P Sreenivasulu; JW Demski; DE Purcifull; RG Christie; GR Lovell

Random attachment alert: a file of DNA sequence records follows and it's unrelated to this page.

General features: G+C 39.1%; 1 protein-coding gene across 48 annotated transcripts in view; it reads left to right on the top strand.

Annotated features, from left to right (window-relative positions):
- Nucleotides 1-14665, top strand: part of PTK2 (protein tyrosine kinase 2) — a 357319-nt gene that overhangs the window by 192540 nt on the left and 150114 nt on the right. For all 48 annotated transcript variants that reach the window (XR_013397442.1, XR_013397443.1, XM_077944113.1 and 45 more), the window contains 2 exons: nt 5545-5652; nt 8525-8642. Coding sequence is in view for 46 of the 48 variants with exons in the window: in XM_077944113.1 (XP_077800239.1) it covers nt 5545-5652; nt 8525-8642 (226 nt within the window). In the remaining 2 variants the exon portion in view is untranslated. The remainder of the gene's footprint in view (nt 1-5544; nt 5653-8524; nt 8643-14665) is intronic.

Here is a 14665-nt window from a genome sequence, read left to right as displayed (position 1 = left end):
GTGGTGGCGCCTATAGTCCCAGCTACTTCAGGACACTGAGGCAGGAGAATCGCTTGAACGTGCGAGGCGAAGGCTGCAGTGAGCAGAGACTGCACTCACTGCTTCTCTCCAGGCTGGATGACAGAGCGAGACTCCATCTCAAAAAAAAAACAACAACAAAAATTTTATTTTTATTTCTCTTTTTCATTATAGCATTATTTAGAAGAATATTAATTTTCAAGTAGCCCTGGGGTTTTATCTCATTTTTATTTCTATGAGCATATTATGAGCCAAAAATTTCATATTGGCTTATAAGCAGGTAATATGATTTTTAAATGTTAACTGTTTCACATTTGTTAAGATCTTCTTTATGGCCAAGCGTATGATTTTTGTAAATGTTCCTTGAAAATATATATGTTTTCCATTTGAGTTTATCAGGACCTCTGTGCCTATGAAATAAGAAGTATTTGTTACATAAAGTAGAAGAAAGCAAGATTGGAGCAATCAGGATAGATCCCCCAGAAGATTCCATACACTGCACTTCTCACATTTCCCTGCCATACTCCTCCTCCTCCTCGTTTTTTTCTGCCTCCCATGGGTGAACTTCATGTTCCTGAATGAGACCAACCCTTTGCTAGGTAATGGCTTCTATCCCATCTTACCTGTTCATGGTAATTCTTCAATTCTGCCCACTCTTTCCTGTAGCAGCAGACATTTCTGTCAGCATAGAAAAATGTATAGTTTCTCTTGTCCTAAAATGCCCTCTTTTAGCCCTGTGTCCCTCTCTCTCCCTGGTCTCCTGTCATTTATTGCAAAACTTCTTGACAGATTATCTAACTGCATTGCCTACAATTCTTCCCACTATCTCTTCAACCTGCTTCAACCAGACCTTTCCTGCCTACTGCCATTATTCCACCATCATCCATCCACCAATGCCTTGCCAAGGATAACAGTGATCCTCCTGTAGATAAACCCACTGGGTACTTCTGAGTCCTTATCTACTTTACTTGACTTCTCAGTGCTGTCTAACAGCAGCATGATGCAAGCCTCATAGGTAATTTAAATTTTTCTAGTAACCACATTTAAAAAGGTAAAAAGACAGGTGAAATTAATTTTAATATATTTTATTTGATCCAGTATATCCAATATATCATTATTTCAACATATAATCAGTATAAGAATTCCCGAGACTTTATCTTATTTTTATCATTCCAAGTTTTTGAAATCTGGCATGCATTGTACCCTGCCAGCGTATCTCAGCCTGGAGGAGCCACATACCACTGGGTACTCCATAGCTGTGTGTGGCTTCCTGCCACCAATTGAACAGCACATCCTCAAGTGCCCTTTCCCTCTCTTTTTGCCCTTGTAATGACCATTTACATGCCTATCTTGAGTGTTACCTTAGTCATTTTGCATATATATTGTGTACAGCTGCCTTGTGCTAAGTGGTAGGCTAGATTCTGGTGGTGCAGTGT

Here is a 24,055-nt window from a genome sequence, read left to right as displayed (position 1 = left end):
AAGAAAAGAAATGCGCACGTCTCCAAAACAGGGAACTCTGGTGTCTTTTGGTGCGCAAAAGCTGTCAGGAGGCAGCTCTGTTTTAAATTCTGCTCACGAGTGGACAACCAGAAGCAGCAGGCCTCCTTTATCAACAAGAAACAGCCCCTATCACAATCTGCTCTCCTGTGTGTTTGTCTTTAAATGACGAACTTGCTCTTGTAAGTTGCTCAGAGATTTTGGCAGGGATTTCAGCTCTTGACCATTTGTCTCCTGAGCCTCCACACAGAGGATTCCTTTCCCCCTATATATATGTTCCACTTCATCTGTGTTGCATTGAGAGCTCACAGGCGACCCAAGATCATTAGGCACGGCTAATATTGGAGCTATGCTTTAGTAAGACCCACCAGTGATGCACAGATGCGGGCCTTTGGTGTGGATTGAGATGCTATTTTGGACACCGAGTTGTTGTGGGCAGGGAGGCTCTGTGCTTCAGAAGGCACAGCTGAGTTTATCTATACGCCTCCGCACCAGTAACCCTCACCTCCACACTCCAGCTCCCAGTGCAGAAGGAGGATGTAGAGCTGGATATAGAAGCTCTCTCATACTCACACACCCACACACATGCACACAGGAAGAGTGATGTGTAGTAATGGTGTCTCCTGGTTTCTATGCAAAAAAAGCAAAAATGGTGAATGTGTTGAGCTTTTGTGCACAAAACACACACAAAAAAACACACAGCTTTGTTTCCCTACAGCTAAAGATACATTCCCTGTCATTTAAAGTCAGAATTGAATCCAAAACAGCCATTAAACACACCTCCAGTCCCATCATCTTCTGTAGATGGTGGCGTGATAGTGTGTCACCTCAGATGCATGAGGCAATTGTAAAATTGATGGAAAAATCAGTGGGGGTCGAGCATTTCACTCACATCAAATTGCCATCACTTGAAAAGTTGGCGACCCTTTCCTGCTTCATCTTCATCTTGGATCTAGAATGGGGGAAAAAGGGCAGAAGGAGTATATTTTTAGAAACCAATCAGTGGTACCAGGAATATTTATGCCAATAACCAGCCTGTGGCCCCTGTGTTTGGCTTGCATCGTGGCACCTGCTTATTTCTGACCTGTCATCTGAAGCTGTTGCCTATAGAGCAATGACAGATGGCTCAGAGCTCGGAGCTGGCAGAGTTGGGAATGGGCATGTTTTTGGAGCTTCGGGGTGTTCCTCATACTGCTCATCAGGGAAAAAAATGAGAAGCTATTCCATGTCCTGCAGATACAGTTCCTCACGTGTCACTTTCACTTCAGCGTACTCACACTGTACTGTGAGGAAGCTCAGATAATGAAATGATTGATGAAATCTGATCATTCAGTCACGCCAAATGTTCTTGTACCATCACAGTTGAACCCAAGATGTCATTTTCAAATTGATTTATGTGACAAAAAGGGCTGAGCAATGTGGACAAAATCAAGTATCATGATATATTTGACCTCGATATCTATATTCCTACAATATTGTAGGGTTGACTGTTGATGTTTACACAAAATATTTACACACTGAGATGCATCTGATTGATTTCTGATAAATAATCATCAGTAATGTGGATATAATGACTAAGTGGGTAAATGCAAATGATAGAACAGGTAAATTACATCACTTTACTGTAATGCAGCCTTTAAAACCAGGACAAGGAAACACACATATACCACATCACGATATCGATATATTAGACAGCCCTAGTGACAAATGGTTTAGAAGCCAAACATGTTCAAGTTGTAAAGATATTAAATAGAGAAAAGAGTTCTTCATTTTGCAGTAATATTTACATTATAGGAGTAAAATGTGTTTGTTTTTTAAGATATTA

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Abstract: A virus causing chlorosis of veins, mosaic, green banding along veins, and downward leaf rolling in sesame (Sesamum indicum) was isolated from sesame plants grown from seed imported from the Sudan. The virus was sap-transmissible to species of Amaranthaceae, Chenopodiaceae, Cucurbitaceae, Leguminosae, and Solanaceae. Chenopodium amaranticolor was used as a local lesion assay host and Pisum sativum cv. Little Marvel, as the propagation host for purification. The virus was nonpersistently transmitted by Aphis craccivora and Myzus persicae but was not transmitted through the seed of sesame. The virus remained infective in buffered leaf sap of Nicotiana benthamiana at a dilution of 10 to the -5 after storage for 9 days at 25 C and heating for 10 min to 55 C (but not to 60 C). The virus induced cylindrical cytoplasmic inclusions in infected tissues of Lupinus albus. Purified virus preparations yielded flexuous filamentous particles that contained a major polypeptide of approximately 33 kDa and one nucleic acid species with molecular weight of 3.1 X lo6. In indirect enzyme-linked immunosorbent assay, the virus reacted positively to antisera of blackeye cowpea mosaic, peanut green mosaic, peanut stripe, pea seedborne mosaic, soybean mosaic, tobacco etch, watermelon mosaic virus 2, and zucchini yellow mosaic viruses but not to watermelon mosaic virus 1 and peanut mottle and bean common mosaic viruses. In reciprocal tests, peanut stripe virus and watermelon mosaic virus 2, but not peanut green mosaic, peanut mottle, pea seedborne mosaic, blackeye cowpea mosaic, soybean mosaic, and tobacco etch viruses, reacted with the antiserum for the sesame viruc. On the basis of these properties, the causal virus is identified as an unnamed potyvirus isolate causing sesame mosaic.